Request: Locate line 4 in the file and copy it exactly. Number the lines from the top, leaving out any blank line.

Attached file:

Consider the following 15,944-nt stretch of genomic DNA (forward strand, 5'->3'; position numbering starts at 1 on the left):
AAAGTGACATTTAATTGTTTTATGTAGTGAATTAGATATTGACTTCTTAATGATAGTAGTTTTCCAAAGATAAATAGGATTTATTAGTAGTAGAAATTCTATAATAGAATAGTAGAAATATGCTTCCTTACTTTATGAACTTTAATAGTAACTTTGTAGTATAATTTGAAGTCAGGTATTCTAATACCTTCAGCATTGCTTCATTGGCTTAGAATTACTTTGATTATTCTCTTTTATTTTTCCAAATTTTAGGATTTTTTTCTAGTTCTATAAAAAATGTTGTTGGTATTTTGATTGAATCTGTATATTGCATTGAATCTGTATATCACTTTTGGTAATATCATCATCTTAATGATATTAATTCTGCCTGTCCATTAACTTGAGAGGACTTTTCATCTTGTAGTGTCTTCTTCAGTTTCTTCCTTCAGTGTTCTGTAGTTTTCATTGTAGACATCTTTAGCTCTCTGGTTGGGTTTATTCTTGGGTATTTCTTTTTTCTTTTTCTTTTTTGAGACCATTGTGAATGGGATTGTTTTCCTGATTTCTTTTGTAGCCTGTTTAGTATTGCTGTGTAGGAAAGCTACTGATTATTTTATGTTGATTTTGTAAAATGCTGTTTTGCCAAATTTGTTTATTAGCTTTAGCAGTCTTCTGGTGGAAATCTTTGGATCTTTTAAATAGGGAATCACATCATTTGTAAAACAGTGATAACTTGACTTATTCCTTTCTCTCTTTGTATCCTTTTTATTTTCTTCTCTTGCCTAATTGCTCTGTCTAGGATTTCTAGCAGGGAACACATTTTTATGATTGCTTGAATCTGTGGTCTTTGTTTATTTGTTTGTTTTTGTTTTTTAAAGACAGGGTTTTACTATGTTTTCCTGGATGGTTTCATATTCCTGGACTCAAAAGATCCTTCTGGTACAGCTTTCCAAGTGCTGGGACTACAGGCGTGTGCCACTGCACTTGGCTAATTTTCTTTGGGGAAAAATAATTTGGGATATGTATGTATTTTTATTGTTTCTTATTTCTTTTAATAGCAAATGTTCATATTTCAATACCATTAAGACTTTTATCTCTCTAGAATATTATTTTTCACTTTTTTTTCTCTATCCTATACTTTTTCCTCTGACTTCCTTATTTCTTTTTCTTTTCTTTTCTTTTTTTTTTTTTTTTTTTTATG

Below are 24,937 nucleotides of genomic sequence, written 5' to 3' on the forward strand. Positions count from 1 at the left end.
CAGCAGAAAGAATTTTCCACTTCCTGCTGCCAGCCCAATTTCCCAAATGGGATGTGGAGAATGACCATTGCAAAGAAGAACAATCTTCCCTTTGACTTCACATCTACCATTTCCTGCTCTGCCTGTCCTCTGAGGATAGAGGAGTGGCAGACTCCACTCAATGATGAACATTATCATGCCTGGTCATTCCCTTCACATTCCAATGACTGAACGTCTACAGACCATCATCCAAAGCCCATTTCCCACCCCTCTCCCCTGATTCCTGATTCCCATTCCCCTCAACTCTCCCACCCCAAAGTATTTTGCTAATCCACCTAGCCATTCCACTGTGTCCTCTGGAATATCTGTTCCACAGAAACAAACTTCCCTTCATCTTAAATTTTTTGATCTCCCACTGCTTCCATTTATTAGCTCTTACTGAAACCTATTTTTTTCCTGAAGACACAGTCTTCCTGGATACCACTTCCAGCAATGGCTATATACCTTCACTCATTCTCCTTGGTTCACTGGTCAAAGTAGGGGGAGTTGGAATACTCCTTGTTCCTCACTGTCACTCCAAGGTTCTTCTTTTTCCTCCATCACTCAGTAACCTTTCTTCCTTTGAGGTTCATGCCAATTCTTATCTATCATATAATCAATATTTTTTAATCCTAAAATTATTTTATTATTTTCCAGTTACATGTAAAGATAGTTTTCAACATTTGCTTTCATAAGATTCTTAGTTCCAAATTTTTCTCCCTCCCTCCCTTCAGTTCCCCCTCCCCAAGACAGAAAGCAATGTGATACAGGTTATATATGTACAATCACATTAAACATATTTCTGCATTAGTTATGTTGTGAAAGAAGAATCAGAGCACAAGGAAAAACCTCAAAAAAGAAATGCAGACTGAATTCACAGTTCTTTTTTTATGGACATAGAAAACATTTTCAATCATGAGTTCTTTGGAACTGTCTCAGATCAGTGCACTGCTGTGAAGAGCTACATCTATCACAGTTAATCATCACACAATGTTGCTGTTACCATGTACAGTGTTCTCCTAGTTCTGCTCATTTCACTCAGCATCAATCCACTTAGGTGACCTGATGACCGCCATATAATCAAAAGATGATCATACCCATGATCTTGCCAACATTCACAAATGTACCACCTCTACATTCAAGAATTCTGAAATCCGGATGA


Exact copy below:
CAGCAGAAAGAATTTTCCACTTCCTGCTGCCAGCCCAATTTCCCAAATGGGATGTGGAGAATGACCATTGCAAAGAAGAACAATCTTCCCTTTGACTTCACATCTACCATTTCCTGCTCTGCCTGTCCTCTGAGGATAGAGGAGTGGCAGACTCCACTCAATGATGAACATTATCATGCCTGGTCATTCCCTTCACATTCCAATGACTGAACGTCTACAGACCATCATCCAAAGCCCATTTCCCACCCCTCTCCCCTGATTCCTGATTCCCATTCCCCTCAACTCTCCCACCCCAAAGTATTTTGCTAATCCACCTAGCCATTCCACTGTGTCCTCTGGAATATCTGTTCCACAGAAACAAACTTCCCTTCATCTTAAATTTTTTGATCTCCCACTGCTTCCATTTATTAGCTCTTACTGAAACCTATTTTTTTCCTGAAGACACAGTCTTCCTGGATACCACTTCCAGCAATGGCTATATACCTTCACTCATTCTCCTTGGTTCACTGGTCAAAGTAGGGGGAGTTGGAATACTCCTTGTTCCTCACTGTCACTCCAAGGTTCTTCTTTTTCCTCCATCACTCAGTAACCTTTCTTCCTTTGAGGTTCATGCCAATTCTTATCTATCATATAATCAATATTTTTTAATCCTAAAATTATTTTATTATTTTCCAGTTACATGTAAAGATAGTTTTCAACATTTGCTTTCATAAGATTCTTAGTTCCAAATTTTTCTCCCTCCCTCCCTTCAGTTCCCCCTCCCCAAGACAGAAAGCAATGTGATACAGGTTATATATGTACAATCACATTAAACATATTTCTGCATTAGTTATGTTGTGAAAGAAGAATCAGAGCACAAGGAAAAACCTCAAAAAAGAAATGCAGACTGAATTCACAGTTCTTTTTTTATGGACATAGAAAACATTTTCAATCATGAGTTCTTTGGAACTGTCTCAGATCAGTGCACTGCTGTGAAGAGCTACATCTATCACAGTTAATCATCACACAATGTTGCTGTTACCATGTACAGTGTTCTCCTAGTTCTGCTCATTTCACTCAGCATCAATCCACTTAGGTGACCTGATGACCGCCATATAATCAAAAGATGATCATACCCATGATCTTGCCAACATTCACAAATGTACCACCTCTACATTCAAGAATTCTGAAATCCGGATGA